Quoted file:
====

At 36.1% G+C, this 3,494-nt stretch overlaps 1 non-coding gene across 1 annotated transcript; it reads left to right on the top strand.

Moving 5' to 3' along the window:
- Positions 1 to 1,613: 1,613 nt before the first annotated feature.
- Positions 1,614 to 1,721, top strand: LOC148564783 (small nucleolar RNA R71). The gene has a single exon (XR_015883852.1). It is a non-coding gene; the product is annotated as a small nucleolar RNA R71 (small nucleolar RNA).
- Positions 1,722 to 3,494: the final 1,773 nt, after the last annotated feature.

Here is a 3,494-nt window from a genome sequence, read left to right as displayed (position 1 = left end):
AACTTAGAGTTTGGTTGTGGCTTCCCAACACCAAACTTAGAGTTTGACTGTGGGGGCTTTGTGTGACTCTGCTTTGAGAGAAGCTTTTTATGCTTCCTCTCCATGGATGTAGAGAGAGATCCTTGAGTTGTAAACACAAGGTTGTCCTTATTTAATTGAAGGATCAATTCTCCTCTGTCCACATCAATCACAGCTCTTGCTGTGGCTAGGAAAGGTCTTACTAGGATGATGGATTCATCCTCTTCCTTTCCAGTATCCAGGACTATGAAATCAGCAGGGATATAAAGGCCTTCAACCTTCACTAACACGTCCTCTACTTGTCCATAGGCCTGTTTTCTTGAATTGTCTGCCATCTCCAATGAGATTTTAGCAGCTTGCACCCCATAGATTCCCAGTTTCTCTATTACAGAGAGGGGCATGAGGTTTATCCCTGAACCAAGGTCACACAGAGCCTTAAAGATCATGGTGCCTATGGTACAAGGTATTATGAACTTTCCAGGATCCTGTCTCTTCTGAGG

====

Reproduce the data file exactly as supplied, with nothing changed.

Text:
At 36.1% G+C, this 3,494-nt stretch overlaps 1 non-coding gene across 1 annotated transcript; it reads left to right on the top strand.

Moving 5' to 3' along the window:
- Positions 1 to 1,613: 1,613 nt before the first annotated feature.
- Positions 1,614 to 1,721, top strand: LOC148564783 (small nucleolar RNA R71). The gene has a single exon (XR_015883852.1). It is a non-coding gene; the product is annotated as a small nucleolar RNA R71 (small nucleolar RNA).
- Positions 1,722 to 3,494: the final 1,773 nt, after the last annotated feature.

Here is a 3,494-nt window from a genome sequence, read left to right as displayed (position 1 = left end):
AACTTAGAGTTTGGTTGTGGCTTCCCAACACCAAACTTAGAGTTTGACTGTGGGGGCTTTGTGTGACTCTGCTTTGAGAGAAGCTTTTTATGCTTCCTCTCCATGGATGTAGAGAGAGATCCTTGAGTTGTAAACACAAGGTTGTCCTTATTTAATTGAAGGATCAATTCTCCTCTGTCCACATCAATCACAGCTCTTGCTGTGGCTAGGAAAGGTCTTACTAGGATGATGGATTCATCCTCTTCCTTTCCAGTATCCAGGACTATGAAATCAGCAGGGATATAAAGGCCTTCAACCTTCACTAACACGTCCTCTACTTGTCCATAGGCCTGTTTTCTTGAATTGTCTGCCATCTCCAATGAGATTTTAGCAGCTTGCACCCCATAGATTCCCAGTTTCTCTATTACAGAGAGGGGCATGAGGTTTATCCCTGAACCAAGGTCACACAGAGCCTTAAAGATCATGGTGCCTATGGTACAAGGTATTATGAACTTTCCAGGATCCTGTCTCTTCTGAGG